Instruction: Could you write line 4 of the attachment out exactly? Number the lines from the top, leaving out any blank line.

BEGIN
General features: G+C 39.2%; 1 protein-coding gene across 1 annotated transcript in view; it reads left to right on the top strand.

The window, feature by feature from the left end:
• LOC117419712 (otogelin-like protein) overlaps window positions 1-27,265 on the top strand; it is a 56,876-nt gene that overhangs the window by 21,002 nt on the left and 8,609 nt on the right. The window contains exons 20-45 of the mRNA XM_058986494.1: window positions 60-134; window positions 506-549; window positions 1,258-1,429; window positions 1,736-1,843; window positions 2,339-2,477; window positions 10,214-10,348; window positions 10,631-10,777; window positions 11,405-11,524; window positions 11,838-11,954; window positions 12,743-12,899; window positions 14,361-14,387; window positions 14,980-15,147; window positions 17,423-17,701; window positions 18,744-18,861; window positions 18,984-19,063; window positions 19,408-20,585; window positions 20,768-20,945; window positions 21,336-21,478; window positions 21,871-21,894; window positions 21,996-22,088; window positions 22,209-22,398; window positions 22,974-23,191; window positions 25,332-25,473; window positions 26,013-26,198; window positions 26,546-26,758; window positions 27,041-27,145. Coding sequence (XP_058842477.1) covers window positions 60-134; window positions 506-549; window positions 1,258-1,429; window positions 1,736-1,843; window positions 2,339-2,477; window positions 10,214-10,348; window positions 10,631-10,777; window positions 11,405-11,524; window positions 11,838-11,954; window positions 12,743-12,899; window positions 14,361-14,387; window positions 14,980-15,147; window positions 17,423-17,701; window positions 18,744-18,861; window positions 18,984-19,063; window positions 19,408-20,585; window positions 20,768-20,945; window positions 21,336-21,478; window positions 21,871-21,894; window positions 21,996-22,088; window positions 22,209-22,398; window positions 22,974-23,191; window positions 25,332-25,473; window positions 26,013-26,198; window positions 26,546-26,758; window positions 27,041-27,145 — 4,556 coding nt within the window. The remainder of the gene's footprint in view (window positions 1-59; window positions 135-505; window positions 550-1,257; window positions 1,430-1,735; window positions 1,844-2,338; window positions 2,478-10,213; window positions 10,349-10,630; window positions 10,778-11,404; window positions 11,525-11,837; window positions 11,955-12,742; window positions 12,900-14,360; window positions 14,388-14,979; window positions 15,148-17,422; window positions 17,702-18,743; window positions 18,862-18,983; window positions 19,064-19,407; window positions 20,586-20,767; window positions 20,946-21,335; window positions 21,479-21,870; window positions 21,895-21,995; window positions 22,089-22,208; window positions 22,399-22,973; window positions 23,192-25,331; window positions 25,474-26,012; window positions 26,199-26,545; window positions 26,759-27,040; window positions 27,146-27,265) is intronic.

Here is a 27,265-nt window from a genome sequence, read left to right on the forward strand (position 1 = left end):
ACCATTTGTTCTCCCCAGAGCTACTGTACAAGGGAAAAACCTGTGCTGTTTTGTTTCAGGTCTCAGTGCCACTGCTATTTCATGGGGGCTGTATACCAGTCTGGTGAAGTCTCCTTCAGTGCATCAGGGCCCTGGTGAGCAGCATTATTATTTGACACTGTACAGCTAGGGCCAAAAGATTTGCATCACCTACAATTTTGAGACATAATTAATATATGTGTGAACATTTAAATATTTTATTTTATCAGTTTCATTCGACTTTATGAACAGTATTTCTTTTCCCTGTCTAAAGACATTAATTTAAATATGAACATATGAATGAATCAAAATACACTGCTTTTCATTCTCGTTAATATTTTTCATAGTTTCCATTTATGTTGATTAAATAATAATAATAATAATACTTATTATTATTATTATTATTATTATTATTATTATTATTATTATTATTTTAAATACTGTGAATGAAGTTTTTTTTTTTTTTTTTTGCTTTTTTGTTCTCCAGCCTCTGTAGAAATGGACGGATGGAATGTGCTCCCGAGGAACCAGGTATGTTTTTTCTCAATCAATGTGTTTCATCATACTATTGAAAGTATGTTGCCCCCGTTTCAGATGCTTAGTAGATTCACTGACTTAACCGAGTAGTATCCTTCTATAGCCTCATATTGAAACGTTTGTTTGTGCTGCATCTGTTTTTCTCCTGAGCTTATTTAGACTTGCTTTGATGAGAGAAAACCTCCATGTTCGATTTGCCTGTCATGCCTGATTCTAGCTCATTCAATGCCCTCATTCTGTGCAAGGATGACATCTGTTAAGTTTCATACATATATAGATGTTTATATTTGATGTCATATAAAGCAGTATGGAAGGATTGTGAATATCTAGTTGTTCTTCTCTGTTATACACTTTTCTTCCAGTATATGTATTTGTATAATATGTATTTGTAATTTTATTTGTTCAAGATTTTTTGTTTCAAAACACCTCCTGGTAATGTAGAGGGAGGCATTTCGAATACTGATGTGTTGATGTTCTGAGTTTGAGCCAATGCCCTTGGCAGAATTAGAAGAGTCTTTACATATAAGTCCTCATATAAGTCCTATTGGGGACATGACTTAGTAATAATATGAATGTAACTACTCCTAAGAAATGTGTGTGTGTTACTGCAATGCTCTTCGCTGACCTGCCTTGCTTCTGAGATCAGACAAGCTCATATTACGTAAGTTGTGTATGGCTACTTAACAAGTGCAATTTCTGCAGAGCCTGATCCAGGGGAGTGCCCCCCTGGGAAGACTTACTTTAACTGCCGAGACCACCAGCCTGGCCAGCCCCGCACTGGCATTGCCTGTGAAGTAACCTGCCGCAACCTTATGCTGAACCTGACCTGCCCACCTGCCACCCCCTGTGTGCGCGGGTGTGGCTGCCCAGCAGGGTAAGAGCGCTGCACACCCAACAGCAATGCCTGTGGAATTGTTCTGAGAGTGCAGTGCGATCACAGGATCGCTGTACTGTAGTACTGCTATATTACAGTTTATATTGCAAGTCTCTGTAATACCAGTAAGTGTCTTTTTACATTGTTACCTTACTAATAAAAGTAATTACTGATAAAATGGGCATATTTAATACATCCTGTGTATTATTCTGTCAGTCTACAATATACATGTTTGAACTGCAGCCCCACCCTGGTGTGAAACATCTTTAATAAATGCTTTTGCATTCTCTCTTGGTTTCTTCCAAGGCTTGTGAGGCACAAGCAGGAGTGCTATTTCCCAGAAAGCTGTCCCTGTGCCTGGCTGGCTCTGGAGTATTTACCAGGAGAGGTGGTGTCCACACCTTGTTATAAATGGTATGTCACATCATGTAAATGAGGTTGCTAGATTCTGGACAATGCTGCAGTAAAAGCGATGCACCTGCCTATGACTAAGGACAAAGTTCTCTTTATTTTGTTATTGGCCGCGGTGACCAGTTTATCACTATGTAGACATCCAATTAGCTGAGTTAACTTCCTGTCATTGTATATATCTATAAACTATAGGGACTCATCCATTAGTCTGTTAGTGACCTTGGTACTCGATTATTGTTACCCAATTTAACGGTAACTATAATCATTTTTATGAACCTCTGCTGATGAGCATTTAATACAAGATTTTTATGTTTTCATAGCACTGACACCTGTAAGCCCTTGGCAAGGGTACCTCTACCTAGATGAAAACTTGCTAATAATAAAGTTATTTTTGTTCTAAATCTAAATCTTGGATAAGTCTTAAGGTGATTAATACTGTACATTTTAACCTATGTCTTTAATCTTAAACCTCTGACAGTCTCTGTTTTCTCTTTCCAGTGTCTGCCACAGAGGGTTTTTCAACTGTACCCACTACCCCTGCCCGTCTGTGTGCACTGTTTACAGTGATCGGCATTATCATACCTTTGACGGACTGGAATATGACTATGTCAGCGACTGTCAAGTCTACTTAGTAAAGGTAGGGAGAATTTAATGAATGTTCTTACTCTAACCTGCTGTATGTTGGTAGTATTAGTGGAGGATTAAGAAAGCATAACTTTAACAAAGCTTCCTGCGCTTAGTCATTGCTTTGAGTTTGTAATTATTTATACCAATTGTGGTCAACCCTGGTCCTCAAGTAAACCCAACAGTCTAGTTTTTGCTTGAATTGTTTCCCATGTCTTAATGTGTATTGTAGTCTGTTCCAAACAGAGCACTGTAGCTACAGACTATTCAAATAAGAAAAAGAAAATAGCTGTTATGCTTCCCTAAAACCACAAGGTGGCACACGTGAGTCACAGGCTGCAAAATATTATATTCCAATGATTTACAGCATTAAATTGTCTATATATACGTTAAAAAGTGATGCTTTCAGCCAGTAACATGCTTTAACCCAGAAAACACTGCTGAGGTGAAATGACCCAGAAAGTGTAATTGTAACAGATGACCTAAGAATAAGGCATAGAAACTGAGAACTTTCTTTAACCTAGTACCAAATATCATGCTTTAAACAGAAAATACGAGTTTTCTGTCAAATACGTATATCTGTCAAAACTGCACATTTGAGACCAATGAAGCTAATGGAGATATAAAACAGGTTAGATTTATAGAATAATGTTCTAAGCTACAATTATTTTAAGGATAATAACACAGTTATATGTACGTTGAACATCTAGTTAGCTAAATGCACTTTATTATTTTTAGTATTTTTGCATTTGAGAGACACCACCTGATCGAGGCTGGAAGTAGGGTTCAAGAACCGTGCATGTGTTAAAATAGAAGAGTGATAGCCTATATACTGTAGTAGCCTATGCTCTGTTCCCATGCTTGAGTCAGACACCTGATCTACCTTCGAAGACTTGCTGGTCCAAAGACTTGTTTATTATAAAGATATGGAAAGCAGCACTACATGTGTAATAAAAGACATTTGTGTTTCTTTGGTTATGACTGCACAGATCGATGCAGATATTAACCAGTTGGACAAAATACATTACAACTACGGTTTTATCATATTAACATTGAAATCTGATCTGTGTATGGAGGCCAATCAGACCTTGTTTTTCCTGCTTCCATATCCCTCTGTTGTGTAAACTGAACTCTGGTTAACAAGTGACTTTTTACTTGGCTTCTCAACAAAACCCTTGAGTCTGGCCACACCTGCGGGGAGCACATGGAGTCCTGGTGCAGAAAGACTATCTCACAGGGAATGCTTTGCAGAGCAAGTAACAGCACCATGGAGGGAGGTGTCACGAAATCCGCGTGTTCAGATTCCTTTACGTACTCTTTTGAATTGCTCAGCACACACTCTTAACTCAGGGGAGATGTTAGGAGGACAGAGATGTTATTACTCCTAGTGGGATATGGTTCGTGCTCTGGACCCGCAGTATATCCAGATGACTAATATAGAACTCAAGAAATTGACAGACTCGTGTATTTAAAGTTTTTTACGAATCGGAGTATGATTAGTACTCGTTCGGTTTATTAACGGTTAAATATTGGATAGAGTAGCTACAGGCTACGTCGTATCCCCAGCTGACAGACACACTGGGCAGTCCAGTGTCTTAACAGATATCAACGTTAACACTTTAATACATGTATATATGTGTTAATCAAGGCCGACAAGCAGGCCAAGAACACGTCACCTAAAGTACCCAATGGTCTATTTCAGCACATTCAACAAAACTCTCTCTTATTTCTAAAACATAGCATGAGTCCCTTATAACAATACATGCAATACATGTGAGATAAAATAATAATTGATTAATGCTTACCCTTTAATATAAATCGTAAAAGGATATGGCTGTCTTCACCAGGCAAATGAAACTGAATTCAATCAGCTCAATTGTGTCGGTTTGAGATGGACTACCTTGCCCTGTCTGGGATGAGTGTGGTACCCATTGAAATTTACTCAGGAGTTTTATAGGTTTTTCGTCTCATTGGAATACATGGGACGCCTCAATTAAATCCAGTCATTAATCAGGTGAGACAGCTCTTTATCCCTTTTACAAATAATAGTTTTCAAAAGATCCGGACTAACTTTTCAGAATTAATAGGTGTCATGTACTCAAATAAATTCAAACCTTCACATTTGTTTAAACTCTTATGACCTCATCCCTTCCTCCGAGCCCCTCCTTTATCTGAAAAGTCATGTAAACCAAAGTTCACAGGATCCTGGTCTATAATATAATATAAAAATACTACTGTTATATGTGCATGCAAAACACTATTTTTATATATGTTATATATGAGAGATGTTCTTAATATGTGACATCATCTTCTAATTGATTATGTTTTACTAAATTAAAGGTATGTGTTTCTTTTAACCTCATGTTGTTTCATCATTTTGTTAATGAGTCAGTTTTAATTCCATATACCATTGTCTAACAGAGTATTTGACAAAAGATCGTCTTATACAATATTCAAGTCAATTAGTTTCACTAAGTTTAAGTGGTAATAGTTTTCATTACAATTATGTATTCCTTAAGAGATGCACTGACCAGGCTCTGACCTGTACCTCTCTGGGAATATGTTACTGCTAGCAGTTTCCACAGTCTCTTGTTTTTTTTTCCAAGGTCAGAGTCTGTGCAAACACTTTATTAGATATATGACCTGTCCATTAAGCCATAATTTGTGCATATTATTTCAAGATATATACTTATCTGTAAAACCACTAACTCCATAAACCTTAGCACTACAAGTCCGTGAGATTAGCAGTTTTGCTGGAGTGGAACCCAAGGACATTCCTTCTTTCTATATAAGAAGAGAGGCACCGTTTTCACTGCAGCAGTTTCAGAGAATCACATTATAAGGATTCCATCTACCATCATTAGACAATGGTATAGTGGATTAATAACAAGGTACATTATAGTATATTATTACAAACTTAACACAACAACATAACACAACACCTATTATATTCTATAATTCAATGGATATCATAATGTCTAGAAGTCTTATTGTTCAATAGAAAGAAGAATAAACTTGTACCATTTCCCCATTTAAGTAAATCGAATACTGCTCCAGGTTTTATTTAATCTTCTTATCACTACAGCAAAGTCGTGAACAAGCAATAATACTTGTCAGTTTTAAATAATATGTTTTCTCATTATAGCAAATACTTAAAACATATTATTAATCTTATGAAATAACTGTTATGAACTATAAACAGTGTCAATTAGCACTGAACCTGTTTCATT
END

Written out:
Here is a 27,265-nt window from a genome sequence, read left to right on the forward strand (position 1 = left end):